When I was young, hunting mushrooms was a family affair. We are Italian, so wild-food collection is in our genes. And I loved it: the treks through the cool woods, the moment the pattern of camouflaged mushrooms emerged and they suddenly appeared everywhere. It felt wondrous when a mushroom popped up where there wasn’t one the day before — a tendency of mushrooms that lends them an aura of mystery. But, scientifically, it’s all pretty straightforward. Mushrooms are the reproductive structures, the fruiting bodies, of fungi. When you kick up the duff of the forest floor or break open a rotting log, that cotton-candy-like stuff is a fungus. It’s composed of strings of microscopic cells that absorb nutrients and water from whatever substrate it’s living in. When the fungus delivers water to the nascent fruiting bodies, they swell up like a sponge and push through the earth, appearing as if by magic.
My original sense of wonder hasn’t dissipated throughout the many years I have studied mushrooms. But mushrooms weren’t much on my mind throughout my young adulthood — not until I went hiking in a Colorado conifer forest. One minute we were walking through the woods, and then suddenly, as if a veil was lifted, we witnessed the conversion of the forest floor — everywhere, porcini.
I feigned interest in the lectures, but honestly, I just wanted to learn where I could find lots of morels.
I developed the foraging bug big time after that, but I was often skunked. I didn’t really understand why the mushrooms I wanted to eat grew where and when they did. That’s why I joined the New York Mycological Society: to unearth the secret of successful hunting “for the pot.” At early meetings of the club, I feigned interest in the lectures on slime mold or whatever, but honestly, I just wanted to learn where I could find lots of morels.
So I began to attend forays — first those organized by the NYMS, then further afield. These events, put together by mycological societies or professional mushroom hunters all over the country, are like Trekkie conventions for mushroom enthusiasts. There are guided walks in the woods with mycologists, classes on mushroom cultivation, lots of mushroom eating, and lectures by academics. I started to recognize types of mushrooms, remember the nomenclature, and understand their ancient and complex relationships with plants. In essence, I learned to look under the right trees.
I discovered that some fungi, the saprophytes, are the recyclers of nature, and if it weren’t for them we’d be living under miles of plant debris. Most of the mushrooms we buy in stores are saprophytes, largely because they are easy to grow. You just need to give them their preferred food — wood chips in some cases. The Japanese figured out how to cultivate the shiitake, a decayer of Shii trees, centuries ago. In the West, we started with Agaricus bisporus, the white button mushroom, which decays compost. But mushrooms are no longer a one- or two-species commodity. An increasing diversity of cultivars like hen of the woods and blewits are finding their way into American markets.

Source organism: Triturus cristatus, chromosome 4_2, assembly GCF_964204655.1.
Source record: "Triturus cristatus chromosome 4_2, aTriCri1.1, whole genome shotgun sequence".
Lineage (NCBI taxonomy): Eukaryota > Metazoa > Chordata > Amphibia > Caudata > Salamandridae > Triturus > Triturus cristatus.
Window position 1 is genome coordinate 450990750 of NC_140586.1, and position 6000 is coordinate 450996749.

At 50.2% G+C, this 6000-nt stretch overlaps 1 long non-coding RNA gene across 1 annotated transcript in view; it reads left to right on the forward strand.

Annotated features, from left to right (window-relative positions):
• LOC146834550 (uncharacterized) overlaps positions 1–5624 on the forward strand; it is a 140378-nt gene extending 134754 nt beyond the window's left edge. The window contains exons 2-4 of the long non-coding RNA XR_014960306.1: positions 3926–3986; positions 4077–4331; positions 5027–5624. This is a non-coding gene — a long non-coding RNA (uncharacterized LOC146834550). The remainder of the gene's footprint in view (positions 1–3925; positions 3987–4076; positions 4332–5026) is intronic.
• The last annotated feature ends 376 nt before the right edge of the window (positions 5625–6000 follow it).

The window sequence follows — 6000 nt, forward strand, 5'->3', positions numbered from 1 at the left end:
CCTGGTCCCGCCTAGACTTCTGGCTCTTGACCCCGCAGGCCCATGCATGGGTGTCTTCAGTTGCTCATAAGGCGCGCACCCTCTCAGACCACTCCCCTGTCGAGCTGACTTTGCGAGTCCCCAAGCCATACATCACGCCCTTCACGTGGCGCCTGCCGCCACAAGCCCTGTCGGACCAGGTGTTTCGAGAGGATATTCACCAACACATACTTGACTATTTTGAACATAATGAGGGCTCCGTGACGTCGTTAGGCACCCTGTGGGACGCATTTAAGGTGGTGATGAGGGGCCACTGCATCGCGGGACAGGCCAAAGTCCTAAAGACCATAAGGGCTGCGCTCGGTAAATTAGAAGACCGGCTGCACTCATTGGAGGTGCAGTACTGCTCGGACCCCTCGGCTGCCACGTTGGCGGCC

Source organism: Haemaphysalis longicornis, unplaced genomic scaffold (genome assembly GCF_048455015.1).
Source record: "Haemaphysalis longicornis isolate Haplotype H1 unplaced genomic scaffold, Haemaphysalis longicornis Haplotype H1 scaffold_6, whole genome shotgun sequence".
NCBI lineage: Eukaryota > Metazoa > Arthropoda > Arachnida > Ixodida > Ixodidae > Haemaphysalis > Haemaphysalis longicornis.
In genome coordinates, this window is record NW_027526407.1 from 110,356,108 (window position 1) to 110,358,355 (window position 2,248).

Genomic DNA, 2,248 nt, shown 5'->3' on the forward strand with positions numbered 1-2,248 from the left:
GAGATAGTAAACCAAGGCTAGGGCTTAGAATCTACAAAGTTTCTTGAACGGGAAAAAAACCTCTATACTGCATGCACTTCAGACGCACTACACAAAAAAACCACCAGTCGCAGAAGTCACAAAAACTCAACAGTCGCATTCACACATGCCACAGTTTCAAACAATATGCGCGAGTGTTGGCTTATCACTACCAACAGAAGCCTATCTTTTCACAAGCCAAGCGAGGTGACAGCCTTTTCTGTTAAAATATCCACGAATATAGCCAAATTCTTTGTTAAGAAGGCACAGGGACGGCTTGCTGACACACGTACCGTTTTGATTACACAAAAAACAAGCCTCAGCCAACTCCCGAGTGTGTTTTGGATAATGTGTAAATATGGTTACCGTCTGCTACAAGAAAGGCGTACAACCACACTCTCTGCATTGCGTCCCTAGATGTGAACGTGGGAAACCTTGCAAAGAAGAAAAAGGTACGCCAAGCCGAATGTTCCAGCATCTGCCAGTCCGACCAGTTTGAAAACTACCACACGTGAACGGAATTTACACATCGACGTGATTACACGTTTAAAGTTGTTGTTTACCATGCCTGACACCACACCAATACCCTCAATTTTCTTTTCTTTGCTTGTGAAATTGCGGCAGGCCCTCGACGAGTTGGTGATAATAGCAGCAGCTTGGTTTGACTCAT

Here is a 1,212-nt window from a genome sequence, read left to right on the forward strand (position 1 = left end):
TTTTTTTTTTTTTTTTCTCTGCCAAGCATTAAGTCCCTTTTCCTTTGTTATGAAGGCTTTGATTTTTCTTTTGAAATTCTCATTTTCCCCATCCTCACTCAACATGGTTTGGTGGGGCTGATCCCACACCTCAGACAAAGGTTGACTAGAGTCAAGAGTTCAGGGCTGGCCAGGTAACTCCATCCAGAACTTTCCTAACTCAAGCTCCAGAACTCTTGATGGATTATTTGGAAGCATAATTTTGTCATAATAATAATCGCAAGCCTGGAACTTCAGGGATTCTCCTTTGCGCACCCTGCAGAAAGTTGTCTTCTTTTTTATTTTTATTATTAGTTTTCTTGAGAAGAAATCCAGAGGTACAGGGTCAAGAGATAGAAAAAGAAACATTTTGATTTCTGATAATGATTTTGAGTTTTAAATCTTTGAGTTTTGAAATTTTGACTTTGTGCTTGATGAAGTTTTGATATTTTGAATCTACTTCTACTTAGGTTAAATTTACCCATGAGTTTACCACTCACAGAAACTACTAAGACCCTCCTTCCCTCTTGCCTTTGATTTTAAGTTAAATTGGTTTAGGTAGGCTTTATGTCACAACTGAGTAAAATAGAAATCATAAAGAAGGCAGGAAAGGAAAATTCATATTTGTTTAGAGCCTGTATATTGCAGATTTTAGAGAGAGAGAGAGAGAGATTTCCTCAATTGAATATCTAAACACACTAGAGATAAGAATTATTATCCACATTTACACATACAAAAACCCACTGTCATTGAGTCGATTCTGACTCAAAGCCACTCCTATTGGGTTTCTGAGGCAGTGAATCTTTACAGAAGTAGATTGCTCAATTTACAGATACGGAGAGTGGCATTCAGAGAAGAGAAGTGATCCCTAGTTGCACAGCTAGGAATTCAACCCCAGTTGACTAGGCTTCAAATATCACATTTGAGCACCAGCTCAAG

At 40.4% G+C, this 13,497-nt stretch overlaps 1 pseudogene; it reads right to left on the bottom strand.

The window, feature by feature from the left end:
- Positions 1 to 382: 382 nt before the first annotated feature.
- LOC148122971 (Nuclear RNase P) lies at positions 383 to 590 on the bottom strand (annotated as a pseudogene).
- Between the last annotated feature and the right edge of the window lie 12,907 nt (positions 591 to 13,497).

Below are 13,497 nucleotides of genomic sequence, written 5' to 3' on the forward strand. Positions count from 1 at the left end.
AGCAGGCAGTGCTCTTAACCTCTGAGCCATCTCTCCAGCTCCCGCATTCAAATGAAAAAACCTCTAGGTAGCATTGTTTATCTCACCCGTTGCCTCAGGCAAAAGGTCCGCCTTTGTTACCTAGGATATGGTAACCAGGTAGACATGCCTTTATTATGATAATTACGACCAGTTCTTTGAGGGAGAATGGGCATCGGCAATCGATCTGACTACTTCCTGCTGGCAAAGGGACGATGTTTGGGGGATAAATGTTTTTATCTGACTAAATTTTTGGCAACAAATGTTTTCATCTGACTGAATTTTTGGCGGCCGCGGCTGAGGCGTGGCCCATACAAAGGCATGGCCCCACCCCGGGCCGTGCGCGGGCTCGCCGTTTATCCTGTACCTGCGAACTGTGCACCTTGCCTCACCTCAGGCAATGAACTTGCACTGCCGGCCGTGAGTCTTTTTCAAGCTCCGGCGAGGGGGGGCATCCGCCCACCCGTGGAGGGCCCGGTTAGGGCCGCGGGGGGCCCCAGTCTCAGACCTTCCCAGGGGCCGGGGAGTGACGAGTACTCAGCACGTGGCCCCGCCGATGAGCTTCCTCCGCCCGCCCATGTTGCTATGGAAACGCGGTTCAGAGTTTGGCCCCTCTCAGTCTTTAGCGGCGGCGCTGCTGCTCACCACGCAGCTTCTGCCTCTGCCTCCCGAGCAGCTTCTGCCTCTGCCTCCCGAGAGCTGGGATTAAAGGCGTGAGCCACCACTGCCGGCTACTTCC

Truffles are one of the few types of cultivated mushrooms that are not saprophytes. They are fussy and hard to grow because they are mutualists: the fruiting bodies of mycorrhizal fungi, which live on and in the roots of living plants. They trade nutrients in the soil for sugars produced by the plant. In general, plants without a mycorrhizal fungus living on their roots do not thrive, and in the case of conifers, mycorrhizal fungi are so important that without them the tree may die of malnutrition. For those who cultivate truffles, it’s worth establishing an orchard to support them because they can sell for thousands of dollars a pound. But all the other mycorrhizal fungi we eat, like porcini and chanterelle mushrooms, are picked in the wild.
I was stunned to learn of the sheer volume of fungal life on Earth: 25 percent of the biomass! Six times more species than plants!
Then there are all the fungi we can’t always see: the fungal pathogens that can kill plants and the marvelous endophytes, which are fungi that live between and within the cells of all plants and can function as a kind of shadow immune system. Without them, if farmers sterilize their seedlings, for instance, the plants are less able to tolerate such stresses as drought.
I was stunned to learn of the sheer volume of fungal life on Earth: 25 percent of the biomass! Six times more species than plants! One fungus is the largest living organism on the planet! Up to 10 spores inhaled with every breath! Really, I felt like I was being pummeled by fungal revelations. And they continue. A recent study describes the key role fungal enzymes could play in the creation of biofuels.
Like most people, I long defined existence by what I could see, when, in fact, it’s what we can’t see — the microbial community — that is so vitally important to life. I think we all try to find ways to understand truths that are bigger than ourselves. The study of fungi was the window by which I came to appreciate, both literally and metaphorically, that a spoonful of soil contains an entire world.
Eugenia Bone is author of Mycophilia: Revelations from the Weird World of Mushrooms (Rodale, 2011).